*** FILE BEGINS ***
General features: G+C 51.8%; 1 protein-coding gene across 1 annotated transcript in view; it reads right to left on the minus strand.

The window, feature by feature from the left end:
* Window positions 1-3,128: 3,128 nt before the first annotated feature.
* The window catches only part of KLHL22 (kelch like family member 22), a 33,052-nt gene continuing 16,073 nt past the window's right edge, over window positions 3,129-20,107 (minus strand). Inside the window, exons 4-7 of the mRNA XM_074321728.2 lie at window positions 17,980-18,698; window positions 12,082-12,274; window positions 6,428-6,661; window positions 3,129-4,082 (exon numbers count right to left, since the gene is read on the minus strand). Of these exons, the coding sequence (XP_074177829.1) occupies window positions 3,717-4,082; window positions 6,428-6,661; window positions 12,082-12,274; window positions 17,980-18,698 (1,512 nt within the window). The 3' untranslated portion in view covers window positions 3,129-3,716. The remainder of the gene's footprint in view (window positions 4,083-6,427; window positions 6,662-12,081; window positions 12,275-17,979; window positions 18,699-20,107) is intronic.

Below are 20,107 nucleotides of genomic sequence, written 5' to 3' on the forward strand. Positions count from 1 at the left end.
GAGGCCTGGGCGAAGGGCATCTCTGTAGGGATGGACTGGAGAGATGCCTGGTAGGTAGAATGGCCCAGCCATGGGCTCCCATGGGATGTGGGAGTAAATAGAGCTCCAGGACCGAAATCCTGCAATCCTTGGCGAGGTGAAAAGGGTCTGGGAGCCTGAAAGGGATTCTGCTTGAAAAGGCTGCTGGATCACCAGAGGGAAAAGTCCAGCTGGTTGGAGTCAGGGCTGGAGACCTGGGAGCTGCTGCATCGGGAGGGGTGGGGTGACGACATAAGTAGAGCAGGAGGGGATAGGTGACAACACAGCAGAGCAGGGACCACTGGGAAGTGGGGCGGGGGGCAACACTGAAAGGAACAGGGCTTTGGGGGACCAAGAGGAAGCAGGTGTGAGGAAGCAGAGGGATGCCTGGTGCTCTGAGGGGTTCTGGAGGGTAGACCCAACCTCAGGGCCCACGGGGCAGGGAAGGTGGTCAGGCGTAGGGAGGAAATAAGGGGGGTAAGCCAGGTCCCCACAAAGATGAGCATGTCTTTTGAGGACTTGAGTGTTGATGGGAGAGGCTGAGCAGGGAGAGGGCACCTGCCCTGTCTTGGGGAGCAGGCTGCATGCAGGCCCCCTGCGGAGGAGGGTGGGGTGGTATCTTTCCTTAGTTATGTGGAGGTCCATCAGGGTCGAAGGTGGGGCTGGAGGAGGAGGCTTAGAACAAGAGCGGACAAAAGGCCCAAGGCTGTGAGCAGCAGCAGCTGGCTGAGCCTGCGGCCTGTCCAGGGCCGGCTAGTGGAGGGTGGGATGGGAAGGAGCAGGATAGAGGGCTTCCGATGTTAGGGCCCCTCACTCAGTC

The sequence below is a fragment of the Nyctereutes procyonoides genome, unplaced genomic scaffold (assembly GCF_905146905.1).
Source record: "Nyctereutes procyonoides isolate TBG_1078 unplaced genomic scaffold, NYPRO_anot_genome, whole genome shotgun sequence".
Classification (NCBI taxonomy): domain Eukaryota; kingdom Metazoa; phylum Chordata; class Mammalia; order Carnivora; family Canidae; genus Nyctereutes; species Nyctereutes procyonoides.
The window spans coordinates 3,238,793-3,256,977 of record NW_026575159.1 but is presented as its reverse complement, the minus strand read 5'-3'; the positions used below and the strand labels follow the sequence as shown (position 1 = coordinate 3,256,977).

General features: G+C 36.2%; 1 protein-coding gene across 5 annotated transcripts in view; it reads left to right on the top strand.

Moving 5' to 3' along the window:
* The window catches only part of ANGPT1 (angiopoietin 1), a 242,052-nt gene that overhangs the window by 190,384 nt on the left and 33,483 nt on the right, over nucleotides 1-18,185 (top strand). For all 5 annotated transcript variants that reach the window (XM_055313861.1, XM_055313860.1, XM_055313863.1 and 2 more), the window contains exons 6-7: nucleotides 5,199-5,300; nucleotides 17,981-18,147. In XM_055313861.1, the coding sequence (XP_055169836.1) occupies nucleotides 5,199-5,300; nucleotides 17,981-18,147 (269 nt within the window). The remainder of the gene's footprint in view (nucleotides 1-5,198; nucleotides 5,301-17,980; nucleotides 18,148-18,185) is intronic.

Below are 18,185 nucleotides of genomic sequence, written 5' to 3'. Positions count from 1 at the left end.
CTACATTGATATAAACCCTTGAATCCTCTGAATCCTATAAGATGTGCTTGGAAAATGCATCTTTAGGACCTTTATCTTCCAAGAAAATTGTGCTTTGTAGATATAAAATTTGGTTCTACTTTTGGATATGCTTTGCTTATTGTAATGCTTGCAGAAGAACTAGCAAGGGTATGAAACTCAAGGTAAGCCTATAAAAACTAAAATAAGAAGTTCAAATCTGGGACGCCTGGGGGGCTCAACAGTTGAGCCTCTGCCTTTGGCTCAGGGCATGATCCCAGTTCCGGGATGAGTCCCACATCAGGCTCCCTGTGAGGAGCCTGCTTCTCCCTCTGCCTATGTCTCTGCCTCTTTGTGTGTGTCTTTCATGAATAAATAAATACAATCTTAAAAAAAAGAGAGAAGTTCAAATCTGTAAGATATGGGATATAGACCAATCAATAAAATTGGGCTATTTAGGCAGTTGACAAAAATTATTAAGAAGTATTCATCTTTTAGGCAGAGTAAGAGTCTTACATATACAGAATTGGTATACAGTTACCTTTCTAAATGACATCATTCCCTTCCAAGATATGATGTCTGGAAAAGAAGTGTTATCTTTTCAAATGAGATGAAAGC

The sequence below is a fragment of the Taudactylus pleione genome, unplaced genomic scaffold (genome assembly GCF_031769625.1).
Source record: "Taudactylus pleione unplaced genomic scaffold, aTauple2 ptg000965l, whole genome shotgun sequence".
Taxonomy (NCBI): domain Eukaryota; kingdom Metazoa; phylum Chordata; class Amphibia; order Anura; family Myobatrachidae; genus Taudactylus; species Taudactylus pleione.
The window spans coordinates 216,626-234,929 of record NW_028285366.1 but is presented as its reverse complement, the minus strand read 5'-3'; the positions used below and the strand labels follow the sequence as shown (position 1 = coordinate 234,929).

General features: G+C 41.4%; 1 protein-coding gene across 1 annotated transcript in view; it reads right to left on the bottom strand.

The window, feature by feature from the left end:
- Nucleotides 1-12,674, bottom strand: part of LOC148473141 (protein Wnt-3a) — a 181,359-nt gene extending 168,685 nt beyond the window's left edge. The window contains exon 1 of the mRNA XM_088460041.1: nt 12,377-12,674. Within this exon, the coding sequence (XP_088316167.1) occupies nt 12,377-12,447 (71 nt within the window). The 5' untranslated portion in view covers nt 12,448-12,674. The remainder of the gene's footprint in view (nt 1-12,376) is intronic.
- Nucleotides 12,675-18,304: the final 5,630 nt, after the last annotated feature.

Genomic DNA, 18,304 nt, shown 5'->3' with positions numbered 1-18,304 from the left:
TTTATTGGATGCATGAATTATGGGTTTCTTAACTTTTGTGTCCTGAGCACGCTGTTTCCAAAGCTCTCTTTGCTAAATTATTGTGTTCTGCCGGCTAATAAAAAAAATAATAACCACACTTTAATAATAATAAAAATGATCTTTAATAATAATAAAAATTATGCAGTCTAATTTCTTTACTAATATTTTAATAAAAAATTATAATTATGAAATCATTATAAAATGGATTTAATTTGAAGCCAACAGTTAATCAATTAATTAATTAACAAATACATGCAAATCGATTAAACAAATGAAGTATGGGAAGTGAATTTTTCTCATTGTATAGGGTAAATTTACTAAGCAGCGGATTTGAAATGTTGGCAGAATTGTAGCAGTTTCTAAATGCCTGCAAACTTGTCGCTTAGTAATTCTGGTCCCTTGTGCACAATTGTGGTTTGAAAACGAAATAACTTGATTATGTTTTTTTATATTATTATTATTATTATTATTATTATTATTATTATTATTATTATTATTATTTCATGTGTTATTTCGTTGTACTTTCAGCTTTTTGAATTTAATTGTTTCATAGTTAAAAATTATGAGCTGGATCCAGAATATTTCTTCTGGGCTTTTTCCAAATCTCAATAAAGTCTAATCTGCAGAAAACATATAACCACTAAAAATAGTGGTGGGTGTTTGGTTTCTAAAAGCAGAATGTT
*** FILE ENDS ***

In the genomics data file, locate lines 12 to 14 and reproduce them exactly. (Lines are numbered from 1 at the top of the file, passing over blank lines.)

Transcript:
Moving 5' to 3' along the window:
* The window catches only part of ANGPT1 (angiopoietin 1), a 242,052-nt gene that overhangs the window by 190,384 nt on the left and 33,483 nt on the right, over nucleotides 1-18,185 (top strand). For all 5 annotated transcript variants that reach the window (XM_055313861.1, XM_055313860.1, XM_055313863.1 and 2 more), the window contains exons 6-7: nucleotides 5,199-5,300; nucleotides 17,981-18,147. In XM_055313861.1, the coding sequence (XP_055169836.1) occupies nucleotides 5,199-5,300; nucleotides 17,981-18,147 (269 nt within the window). The remainder of the gene's footprint in view (nucleotides 1-5,198; nucleotides 5,301-17,980; nucleotides 18,148-18,185) is intronic.

Below are 18,185 nucleotides of genomic sequence, written 5' to 3'. Positions count from 1 at the left end.